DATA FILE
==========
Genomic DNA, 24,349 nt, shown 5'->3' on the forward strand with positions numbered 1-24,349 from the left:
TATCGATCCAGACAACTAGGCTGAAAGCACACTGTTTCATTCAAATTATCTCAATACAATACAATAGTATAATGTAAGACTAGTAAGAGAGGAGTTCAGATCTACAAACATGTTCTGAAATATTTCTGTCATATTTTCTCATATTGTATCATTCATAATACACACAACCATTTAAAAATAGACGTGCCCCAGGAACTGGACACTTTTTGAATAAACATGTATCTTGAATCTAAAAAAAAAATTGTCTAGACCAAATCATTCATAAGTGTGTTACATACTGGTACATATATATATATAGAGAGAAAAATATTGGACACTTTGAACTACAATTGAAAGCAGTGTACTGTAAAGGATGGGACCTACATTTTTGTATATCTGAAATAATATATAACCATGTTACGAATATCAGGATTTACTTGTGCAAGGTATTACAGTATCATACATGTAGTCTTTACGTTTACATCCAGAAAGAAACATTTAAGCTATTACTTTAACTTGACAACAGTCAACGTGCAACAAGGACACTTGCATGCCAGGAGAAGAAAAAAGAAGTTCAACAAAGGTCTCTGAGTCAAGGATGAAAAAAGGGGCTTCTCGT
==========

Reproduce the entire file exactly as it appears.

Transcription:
Genomic DNA, 24,349 nt, shown 5'->3' on the forward strand with positions numbered 1-24,349 from the left:
TATCGATCCAGACAACTAGGCTGAAAGCACACTGTTTCATTCAAATTATCTCAATACAATACAATAGTATAATGTAAGACTAGTAAGAGAGGAGTTCAGATCTACAAACATGTTCTGAAATATTTCTGTCATATTTTCTCATATTGTATCATTCATAATACACACAACCATTTAAAAATAGACGTGCCCCAGGAACTGGACACTTTTTGAATAAACATGTATCTTGAATCTAAAAAAAAAATTGTCTAGACCAAATCATTCATAAGTGTGTTACATACTGGTACATATATATATATAGAGAGAAAAATATTGGACACTTTGAACTACAATTGAAAGCAGTGTACTGTAAAGGATGGGACCTACATTTTTGTATATCTGAAATAATATATAACCATGTTACGAATATCAGGATTTACTTGTGCAAGGTATTACAGTATCATACATGTAGTCTTTACGTTTACATCCAGAAAGAAACATTTAAGCTATTACTTTAACTTGACAACAGTCAACGTGCAACAAGGACACTTGCATGCCAGGAGAAGAAAAAAGAAGTTCAACAAAGGTCTCTGAGTCAAGGATGAAAAAAGGGGCTTCTCGT